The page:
Preventing Insider Threats to Your Managed File Transfers

by | Aug 21, 2023

Preventing Insider Threats to Your Managed File Transfers

  • Managed file transfer security awareness is rising in light of recent high-profile managed file transfer vulnerabilities.
  • 19% of recent breaches involved internal actors who caused intentional and unintentional harm through Misuse and simple human errors.
  • Good access management can help prevent data breaches by allowing businesses to ensure only the right people have access to specific data and automating access control.
  • This article is for business leaders and IT administrators who want to learn more about strengthening access management to prevent data breaches from insider threats.

File Transfer Security Awareness is on the Rise

With a backdrop of mounting high-profile software vulnerabilities, stringent disclosure mandates, and an emerging detection and response framework tailored for managed file transfer, the urgency to secure file transfer software and systems has never been higher.

Is your organization safeguarded and up to speed? Since MFT can sometimes be “buried” in IT departments, often DIYed by a SysAdmin 10+ years ago, it can take some digging to uncover whether or not you’re truly safe from insider threats to your managed file transfers. 

The following tips will help you prevent insider threats to your managed file transfers, regardless of whether you inherit an existing system, are conducting an audit, or are designing a formal program for the first time.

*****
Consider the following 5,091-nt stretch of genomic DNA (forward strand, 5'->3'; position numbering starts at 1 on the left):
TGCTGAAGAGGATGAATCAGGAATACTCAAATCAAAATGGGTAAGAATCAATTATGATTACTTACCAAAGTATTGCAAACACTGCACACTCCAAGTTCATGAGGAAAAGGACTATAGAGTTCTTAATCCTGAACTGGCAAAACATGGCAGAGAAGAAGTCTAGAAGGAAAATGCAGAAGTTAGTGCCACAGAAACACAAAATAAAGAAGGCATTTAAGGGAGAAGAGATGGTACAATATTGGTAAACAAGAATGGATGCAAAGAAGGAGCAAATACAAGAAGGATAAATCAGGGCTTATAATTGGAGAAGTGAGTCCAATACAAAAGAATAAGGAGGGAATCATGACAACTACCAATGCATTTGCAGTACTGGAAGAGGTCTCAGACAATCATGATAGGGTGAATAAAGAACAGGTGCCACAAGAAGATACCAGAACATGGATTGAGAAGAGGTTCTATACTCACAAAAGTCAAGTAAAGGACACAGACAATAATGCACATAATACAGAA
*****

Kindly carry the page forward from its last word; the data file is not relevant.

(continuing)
What is an Insider Threat?

Cyber threat includes theft, espionage, violence, and sabotage of anything related to technology, virtual reality, computers, devices, or the internet.

According to the Cybersecurity and Infrastructure Security Agency (CISA), cyber insider threat includes theft, espionage, violence, and sabotage of anything related to technology, virtual reality, computers, devices, or the internet. They split cyber insider threat into two categories:

    • Unintentional Threats are the non-malicious (frequently accidental or inadvertent) exposure of an organization’s IT infrastructure, systems, and data that causes unintended harm to an organization. Examples include phishing emails, rogue software, and “malvertising” (embedding malicious content into legitimate online advertising).
    • Intentional Threats are malicious actions performed by malicious insiders who use technical means to disrupt or halt an organization’s regular business operations, identify IT weaknesses, gain protected information, or otherwise further an attack plan via access to IT systems. This action can involve changing data or inserting malware or other pieces of offensive software to disrupt systems and networks.

Implementing Protective Measures Against Insider Threats

Managing employee access to critical systems and data can challenge any organization. Granting admin rights to specific tools is necessary but comes with risk. Whether employees with access privileges become disgruntled or careless, their credentials can do great harm when misused or maliciously abused. 

Trusted insiders are often the source of the most devastating data breaches. That makes identity and access management (IAM) for your managed file transfer software a priority for maintaining data security. 

Take Inventory of Your Current MFT Access 

Prevent insider threat by restricting who has access to your secure file transfers.